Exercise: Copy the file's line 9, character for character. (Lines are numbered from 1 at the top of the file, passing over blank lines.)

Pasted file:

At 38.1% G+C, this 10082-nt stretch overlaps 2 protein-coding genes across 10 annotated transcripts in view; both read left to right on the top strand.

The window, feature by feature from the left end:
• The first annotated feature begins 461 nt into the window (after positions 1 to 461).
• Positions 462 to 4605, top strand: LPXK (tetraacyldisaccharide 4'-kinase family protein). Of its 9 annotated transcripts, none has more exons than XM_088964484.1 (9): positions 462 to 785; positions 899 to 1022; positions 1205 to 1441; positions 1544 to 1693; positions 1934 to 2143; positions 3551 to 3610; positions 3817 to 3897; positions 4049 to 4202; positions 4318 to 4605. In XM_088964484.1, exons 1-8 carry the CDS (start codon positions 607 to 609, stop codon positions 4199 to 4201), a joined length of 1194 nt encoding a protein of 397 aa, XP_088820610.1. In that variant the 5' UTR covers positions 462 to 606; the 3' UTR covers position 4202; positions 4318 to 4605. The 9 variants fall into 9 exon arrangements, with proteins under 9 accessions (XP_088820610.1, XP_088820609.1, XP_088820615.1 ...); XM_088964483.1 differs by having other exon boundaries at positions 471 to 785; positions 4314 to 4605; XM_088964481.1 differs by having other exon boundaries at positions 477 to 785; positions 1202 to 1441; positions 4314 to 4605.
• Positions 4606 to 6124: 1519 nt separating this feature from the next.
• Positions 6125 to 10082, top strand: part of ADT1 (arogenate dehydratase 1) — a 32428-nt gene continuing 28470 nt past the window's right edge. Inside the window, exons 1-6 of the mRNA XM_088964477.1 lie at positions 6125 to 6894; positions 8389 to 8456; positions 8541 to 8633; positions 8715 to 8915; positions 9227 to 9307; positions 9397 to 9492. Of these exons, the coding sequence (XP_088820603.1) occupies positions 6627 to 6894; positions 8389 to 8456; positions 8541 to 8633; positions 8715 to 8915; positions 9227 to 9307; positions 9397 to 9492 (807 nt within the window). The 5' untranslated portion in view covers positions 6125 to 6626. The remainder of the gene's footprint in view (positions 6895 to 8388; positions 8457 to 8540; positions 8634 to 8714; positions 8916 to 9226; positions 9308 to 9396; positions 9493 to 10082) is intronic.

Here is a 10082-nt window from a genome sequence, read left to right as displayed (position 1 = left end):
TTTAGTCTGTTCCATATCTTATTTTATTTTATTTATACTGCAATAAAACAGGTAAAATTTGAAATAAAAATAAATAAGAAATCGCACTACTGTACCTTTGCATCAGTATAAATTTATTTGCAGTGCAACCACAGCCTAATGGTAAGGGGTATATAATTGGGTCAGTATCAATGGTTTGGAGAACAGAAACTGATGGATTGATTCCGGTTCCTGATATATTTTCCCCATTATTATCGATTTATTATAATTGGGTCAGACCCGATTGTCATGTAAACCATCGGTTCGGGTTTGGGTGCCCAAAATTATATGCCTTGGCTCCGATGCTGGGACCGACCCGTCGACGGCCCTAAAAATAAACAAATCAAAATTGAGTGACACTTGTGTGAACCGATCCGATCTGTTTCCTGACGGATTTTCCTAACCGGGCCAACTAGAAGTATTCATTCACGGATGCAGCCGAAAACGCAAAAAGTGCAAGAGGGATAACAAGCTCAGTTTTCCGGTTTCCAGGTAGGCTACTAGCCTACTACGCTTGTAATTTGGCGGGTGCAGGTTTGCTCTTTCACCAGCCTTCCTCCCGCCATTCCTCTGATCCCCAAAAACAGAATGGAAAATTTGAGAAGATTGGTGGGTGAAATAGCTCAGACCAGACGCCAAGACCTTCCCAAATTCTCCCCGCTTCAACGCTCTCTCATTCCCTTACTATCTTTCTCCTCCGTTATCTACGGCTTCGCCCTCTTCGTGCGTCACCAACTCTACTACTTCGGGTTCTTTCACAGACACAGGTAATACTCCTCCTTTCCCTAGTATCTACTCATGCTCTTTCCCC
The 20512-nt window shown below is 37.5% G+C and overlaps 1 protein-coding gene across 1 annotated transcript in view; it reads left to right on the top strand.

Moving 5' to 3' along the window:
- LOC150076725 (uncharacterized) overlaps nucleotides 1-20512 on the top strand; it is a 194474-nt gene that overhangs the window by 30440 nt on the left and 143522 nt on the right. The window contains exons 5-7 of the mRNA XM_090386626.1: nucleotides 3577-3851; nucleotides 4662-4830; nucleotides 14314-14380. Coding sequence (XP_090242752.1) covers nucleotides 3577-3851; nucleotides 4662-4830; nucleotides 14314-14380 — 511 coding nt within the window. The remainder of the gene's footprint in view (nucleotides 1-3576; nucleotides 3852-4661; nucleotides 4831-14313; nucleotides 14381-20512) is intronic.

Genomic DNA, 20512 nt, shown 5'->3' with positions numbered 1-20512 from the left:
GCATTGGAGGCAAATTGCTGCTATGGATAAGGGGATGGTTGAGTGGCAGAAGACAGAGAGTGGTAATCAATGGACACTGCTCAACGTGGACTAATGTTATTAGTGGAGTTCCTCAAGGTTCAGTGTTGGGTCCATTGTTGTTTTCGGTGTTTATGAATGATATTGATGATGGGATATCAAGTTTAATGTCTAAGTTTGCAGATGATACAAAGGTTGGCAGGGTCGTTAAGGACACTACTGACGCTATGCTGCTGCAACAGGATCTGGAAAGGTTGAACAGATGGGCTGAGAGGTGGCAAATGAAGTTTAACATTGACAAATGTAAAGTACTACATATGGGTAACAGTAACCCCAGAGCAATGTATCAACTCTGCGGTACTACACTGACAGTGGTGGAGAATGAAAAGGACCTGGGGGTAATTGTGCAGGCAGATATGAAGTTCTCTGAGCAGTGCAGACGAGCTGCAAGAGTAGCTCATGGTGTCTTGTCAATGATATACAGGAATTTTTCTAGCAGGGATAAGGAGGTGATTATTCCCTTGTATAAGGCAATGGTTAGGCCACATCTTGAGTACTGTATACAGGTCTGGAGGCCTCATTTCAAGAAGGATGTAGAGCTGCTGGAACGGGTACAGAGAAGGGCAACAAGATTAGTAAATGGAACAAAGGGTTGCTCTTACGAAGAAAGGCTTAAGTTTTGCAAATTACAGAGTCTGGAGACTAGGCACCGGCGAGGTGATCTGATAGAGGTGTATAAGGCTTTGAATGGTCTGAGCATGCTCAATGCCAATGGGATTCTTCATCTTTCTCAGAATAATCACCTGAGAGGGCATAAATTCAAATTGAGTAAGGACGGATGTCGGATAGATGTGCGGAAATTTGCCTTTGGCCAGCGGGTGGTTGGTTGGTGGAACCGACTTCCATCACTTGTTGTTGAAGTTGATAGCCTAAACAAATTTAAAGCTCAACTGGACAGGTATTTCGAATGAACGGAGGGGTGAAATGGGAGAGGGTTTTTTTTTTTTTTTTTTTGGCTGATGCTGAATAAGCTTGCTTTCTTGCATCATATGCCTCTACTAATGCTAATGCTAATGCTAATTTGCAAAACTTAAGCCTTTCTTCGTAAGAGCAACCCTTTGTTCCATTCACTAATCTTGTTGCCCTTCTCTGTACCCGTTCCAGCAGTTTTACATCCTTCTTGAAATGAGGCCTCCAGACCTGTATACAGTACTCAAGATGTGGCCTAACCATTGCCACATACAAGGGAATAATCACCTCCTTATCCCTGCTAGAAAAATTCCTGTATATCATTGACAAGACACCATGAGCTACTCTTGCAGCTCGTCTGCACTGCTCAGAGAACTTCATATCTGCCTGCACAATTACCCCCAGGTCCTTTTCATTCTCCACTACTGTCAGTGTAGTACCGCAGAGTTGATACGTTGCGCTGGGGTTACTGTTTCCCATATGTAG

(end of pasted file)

The 20512-nt window shown below is 37.5% G+C and overlaps 1 protein-coding gene across 1 annotated transcript in view; it reads left to right on the top strand.